So if your time is limited, you may want to register for each service and fill in minimal profile information for each service. This will enable people who know you to have a chance to search for you by name and find you in each service. With minimal profile information, people might not be able to find you by searching on keywords or other criteria besides your name. This would limit the value of each service, since people who you would want to contact you (such as a recruiter willing to give you a shot at your ideal job) might not be able to find you due to your minimal profile information.

So if you don't time to utilize each service to its maximum capabilities, but want to gain more value than minimal profiles alone can provide, then you'll probably want to pick one service as your primary network. In this primary network, you'll enter and maintain a complete profile and invite others to connect to you.

So which service should you pick as your primary service?

Well, obviously because this blog is about LinkedIn, you'll know my preference. Why do I chooose LinkedIn as my primary service? Here below are the major reasons. Please note that your circumstances and needs may vary wildly from mine, so these reasons may not be applicable or as important for you.

Contacts Already Registered in Service = Easier Connections

After joining a number of networks and filling in minimal profile information, I searched within each service to see who I could find was already registered in each network. Your experience may vary, but in my world of working in the high technology industry and going to both undergraduate and graduate school in Silicon Valley, I found that LinkedIn had by far the most people I knew registered already, more than all of the other networks combined (with the possible exception of, which is not suitable for professional purposes other than to find people you know by name).

For whatever network I chose, I wanted to connect to my trusted contacts in that network, so that they could give me introductions to their contacts that I didn't know. I figured that one factor for success in connecting to my trusted contacts would be if they were already registered for the service in which I was connecting to them. Since they were already registered with the service, I wasn't asking them to take the time to sign up for a new service, and they were already (at least a little bit) familiar with the service so it would take less effort for me to explain the benefits of connecting.

Who Do You Want to Meet?

Another factor in choosing LinkedIn was the quantity and quality of contacts there. When I search for various companies I admire, a search for high level titles such as CEO, VP, etc., or a search for people with skills and experience which intrigue me, I find more profiles of people whom I might like to contact in LinkedIn than in any other service.

So even if none of my trusted contacts were already in LinkedIn, I would have still picked LinkedIn as my primary network into which I would put a lot of effort because the opportunities for possible contacts are outstanding.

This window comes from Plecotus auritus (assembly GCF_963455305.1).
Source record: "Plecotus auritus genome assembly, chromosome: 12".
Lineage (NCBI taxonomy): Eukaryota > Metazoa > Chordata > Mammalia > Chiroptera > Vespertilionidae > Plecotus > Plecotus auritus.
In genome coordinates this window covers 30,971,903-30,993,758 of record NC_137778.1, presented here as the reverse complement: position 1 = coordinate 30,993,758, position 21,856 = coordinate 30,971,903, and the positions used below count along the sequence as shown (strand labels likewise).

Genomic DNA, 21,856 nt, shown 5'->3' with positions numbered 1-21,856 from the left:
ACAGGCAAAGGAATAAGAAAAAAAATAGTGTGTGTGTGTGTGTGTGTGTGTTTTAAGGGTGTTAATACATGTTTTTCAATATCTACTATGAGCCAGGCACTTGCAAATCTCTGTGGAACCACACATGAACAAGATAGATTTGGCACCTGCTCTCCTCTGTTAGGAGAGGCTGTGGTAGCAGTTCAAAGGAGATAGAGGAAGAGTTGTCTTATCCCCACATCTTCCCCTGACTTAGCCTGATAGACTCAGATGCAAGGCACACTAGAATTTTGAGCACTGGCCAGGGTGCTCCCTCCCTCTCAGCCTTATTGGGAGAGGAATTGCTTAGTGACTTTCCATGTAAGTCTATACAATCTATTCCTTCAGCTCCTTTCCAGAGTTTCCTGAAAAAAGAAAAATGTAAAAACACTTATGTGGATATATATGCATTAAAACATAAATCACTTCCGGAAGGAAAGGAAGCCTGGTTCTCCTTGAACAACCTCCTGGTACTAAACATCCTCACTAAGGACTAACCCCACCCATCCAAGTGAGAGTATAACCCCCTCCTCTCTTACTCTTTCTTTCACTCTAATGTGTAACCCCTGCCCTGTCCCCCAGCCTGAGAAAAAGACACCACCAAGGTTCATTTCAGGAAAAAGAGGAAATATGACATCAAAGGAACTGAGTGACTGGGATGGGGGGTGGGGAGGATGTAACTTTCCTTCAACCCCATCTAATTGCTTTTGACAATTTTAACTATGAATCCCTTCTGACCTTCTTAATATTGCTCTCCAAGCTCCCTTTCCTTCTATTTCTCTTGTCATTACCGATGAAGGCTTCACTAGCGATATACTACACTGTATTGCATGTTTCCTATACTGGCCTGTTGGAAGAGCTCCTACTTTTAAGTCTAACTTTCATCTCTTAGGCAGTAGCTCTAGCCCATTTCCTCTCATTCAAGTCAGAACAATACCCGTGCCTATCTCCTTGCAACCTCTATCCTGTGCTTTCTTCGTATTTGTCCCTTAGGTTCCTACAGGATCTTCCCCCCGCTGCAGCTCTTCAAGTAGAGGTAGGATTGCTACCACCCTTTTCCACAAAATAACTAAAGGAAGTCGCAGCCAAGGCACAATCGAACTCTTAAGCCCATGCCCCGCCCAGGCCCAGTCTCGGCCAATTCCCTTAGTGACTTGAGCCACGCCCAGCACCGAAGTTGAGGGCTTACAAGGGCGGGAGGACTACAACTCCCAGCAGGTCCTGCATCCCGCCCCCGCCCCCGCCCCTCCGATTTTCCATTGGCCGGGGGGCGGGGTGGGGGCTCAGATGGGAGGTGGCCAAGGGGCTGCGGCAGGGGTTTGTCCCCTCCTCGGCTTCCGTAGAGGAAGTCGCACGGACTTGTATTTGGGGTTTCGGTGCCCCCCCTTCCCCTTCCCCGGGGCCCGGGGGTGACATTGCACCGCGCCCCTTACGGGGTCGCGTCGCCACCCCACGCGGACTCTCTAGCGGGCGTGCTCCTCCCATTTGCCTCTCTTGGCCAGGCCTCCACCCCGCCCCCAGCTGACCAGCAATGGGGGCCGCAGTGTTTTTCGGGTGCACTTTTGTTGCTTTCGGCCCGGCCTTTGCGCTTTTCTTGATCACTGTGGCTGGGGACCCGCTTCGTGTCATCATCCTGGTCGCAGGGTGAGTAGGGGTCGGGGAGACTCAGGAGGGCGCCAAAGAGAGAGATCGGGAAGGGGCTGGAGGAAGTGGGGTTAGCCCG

To take the point to an extreme, if most of my trusted contacts were using MySpace as opposed to LinkedIn, I don't think I would get more professional value out of MySpace because I had more trusted connections there. (Maybe this is because MySpace is a network in which vulgar language, images of scantily dressed people, and other non-professional content is shown prominently within many profiles. Not exactly a professional environment. I'm registered in MySpace, but have a minimal profile there.)

I don't pitch Soflow because there are so few people registered there compared to LinkedIn. As of today, LinkedIn has over three million users, while Soflow has 11,184. I don't get the impression that the quality of Soflow's users is so great that it overwhelms the quantity and quality of LinkedIn users.

openBC has less users and not as high of quality of users as LinkedIn (at least it appears that way to me). However, for those willing to register in more than network, I recommend openBC as a good secondary network because it appears to have many high-level professional contacts who are not available in LinkedIn. openBC has a global reach, but is particularly strong in its home country of Germany. While trying to find contacts at BMW's headquarters in Munich, I found many more relevant contacts within openBC than LinkedIn. But for all other projects, I have found LinkedIn to be useful and openBC to not be useful at all.

Ease of Use Important for Recruiting Trusted Contacts

When sending a request to someone within a network, it always helps to be introduced by a trusted contact. So it's important to recruit as many of your trusted contacts as you can into whatever network you choose as your primary network. It's easier to recruit a trusted contact when you can give them a demo of the service, and the demo doesn't turn them off.

So to recruit my trusted contacts, I make a sales pitch. This pitch must relay as quickly as possible the functionality and benefits of the service. I don't want to annoy or confuse my trusted contacts by pitching any other networks. So I make only one pitch, and that is for LinkedIn.

LinkedIn's interface communicates a professional image. This avoids turning off people who have no interest in getting involved with a network to make friends, chat, etc. This is important because most of my trusted contacts are not big Internet enthusiasts. Sure, they are computer saavy, but most have no interest in spending a lot of their free time in Yahoo! Groups, writing blogs, using RSS, joining Friendster, making friends online, etc. When I pitch LinkedIn, I make a pitch about how it can help them professionally. LinkedIn's UI and features reinforce my message.

Comparing LinkedIn's UI to Ryze and Ecademy, Ryze and Ecademy have interfaces which are ugly and unprofessional, in my opinion. Ecademy has so many features on its cluttered home page that it's overwhemling; I can't imagine most of my contacts taking the time to figure out how to navigate the site. Ryze, with its home page listing of "friends" and pictures, gives the impression that it's to be used like friendster, which is focused on making friends and dating. This would be a turn off to most of my trusted contacs.

openBC and Soflow both have pleasing and professional interfaces.

Summary and Conclusion

Because many of my trusted contacts were already registered in LinkedIn, I was initially drawn towards using LinkedIn as my primary network service. The quantity and quality of users registered with LinkedIn, and the professionalism of the site sealed the decision for me.

Your experiences and needs may vary from mine, so you may very well find that another service is more beneficial for you. Also, there are other factors that were not discussed above that may have an influence on your decision, including the functionality, privacy protection, and costs of each service.